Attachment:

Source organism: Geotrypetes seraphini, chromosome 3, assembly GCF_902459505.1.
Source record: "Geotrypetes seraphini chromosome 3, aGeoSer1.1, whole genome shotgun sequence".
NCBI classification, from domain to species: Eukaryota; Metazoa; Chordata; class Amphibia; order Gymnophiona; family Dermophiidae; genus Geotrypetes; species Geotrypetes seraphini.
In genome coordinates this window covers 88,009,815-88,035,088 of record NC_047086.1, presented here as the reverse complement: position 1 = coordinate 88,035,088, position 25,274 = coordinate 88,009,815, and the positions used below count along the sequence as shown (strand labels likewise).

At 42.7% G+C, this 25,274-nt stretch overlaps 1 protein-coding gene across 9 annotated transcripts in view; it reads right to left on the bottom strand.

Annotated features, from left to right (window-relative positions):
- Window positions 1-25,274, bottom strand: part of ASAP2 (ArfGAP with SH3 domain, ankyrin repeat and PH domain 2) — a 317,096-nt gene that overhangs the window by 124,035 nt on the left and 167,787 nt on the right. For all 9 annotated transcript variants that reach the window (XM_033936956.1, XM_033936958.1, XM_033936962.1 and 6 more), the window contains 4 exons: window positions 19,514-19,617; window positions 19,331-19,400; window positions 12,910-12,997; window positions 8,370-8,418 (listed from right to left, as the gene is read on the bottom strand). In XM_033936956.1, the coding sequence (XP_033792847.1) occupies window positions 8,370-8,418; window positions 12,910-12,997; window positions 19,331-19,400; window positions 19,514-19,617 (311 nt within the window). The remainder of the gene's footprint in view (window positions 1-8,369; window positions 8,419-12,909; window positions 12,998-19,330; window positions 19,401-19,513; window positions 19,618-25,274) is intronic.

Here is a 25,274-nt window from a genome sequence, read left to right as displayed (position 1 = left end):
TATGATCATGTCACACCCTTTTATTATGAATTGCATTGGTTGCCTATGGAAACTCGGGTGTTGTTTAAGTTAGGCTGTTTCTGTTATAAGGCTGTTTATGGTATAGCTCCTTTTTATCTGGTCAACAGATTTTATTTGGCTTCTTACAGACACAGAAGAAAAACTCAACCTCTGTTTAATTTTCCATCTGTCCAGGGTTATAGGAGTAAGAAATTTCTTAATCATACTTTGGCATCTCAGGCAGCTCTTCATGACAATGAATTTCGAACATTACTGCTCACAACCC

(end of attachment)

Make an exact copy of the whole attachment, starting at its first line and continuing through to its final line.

Source organism: Geotrypetes seraphini, chromosome 3, assembly GCF_902459505.1.
Source record: "Geotrypetes seraphini chromosome 3, aGeoSer1.1, whole genome shotgun sequence".
NCBI classification, from domain to species: Eukaryota; Metazoa; Chordata; class Amphibia; order Gymnophiona; family Dermophiidae; genus Geotrypetes; species Geotrypetes seraphini.
In genome coordinates this window covers 88,009,815-88,035,088 of record NC_047086.1, presented here as the reverse complement: position 1 = coordinate 88,035,088, position 25,274 = coordinate 88,009,815, and the positions used below count along the sequence as shown (strand labels likewise).

At 42.7% G+C, this 25,274-nt stretch overlaps 1 protein-coding gene across 9 annotated transcripts in view; it reads right to left on the bottom strand.

Annotated features, from left to right (window-relative positions):
- Window positions 1-25,274, bottom strand: part of ASAP2 (ArfGAP with SH3 domain, ankyrin repeat and PH domain 2) — a 317,096-nt gene that overhangs the window by 124,035 nt on the left and 167,787 nt on the right. For all 9 annotated transcript variants that reach the window (XM_033936956.1, XM_033936958.1, XM_033936962.1 and 6 more), the window contains 4 exons: window positions 19,514-19,617; window positions 19,331-19,400; window positions 12,910-12,997; window positions 8,370-8,418 (listed from right to left, as the gene is read on the bottom strand). In XM_033936956.1, the coding sequence (XP_033792847.1) occupies window positions 8,370-8,418; window positions 12,910-12,997; window positions 19,331-19,400; window positions 19,514-19,617 (311 nt within the window). The remainder of the gene's footprint in view (window positions 1-8,369; window positions 8,419-12,909; window positions 12,998-19,330; window positions 19,401-19,513; window positions 19,618-25,274) is intronic.

Here is a 25,274-nt window from a genome sequence, read left to right as displayed (position 1 = left end):
TATGATCATGTCACACCCTTTTATTATGAATTGCATTGGTTGCCTATGGAAACTCGGGTGTTGTTTAAGTTAGGCTGTTTCTGTTATAAGGCTGTTTATGGTATAGCTCCTTTTTATCTGGTCAACAGATTTTATTTGGCTTCTTACAGACACAGAAGAAAAACTCAACCTCTGTTTAATTTTCCATCTGTCCAGGGTTATAGGAGTAAGAAATTTCTTAATCATACTTTGGCATCTCAGGCAGCTCTTCATGACAATGAATTTCGAACATTACTGCTCACAACCC